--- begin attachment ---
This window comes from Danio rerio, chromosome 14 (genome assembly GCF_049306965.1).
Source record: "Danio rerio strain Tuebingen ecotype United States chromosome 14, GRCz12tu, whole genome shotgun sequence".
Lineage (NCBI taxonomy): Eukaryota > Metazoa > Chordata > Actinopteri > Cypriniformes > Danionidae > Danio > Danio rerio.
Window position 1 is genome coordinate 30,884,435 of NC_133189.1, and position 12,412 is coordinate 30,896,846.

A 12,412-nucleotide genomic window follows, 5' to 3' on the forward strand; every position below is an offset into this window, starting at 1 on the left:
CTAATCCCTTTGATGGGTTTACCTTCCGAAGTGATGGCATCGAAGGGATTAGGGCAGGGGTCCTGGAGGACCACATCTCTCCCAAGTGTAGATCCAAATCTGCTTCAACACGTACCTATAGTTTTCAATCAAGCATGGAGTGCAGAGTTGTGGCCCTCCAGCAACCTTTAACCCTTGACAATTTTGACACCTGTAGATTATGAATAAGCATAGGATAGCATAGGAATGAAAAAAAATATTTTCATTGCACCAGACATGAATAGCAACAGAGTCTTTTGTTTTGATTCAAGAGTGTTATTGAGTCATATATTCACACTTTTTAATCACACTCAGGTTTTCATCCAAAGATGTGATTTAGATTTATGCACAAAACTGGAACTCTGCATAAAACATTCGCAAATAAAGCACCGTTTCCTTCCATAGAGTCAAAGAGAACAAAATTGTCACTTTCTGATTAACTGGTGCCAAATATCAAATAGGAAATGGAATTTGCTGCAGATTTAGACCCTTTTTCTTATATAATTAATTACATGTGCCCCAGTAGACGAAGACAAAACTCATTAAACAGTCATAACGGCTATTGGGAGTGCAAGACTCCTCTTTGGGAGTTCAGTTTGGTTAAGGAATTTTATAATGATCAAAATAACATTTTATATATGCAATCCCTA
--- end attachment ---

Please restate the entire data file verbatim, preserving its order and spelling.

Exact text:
This window comes from Danio rerio, chromosome 14 (genome assembly GCF_049306965.1).
Source record: "Danio rerio strain Tuebingen ecotype United States chromosome 14, GRCz12tu, whole genome shotgun sequence".
Lineage (NCBI taxonomy): Eukaryota > Metazoa > Chordata > Actinopteri > Cypriniformes > Danionidae > Danio > Danio rerio.
Window position 1 is genome coordinate 30,884,435 of NC_133189.1, and position 12,412 is coordinate 30,896,846.

A 12,412-nucleotide genomic window follows, 5' to 3' on the forward strand; every position below is an offset into this window, starting at 1 on the left:
CTAATCCCTTTGATGGGTTTACCTTCCGAAGTGATGGCATCGAAGGGATTAGGGCAGGGGTCCTGGAGGACCACATCTCTCCCAAGTGTAGATCCAAATCTGCTTCAACACGTACCTATAGTTTTCAATCAAGCATGGAGTGCAGAGTTGTGGCCCTCCAGCAACCTTTAACCCTTGACAATTTTGACACCTGTAGATTATGAATAAGCATAGGATAGCATAGGAATGAAAAAAAATATTTTCATTGCACCAGACATGAATAGCAACAGAGTCTTTTGTTTTGATTCAAGAGTGTTATTGAGTCATATATTCACACTTTTTAATCACACTCAGGTTTTCATCCAAAGATGTGATTTAGATTTATGCACAAAACTGGAACTCTGCATAAAACATTCGCAAATAAAGCACCGTTTCCTTCCATAGAGTCAAAGAGAACAAAATTGTCACTTTCTGATTAACTGGTGCCAAATATCAAATAGGAAATGGAATTTGCTGCAGATTTAGACCCTTTTTCTTATATAATTAATTACATGTGCCCCAGTAGACGAAGACAAAACTCATTAAACAGTCATAACGGCTATTGGGAGTGCAAGACTCCTCTTTGGGAGTTCAGTTTGGTTAAGGAATTTTATAATGATCAAAATAACATTTTATATATGCAATCCCTA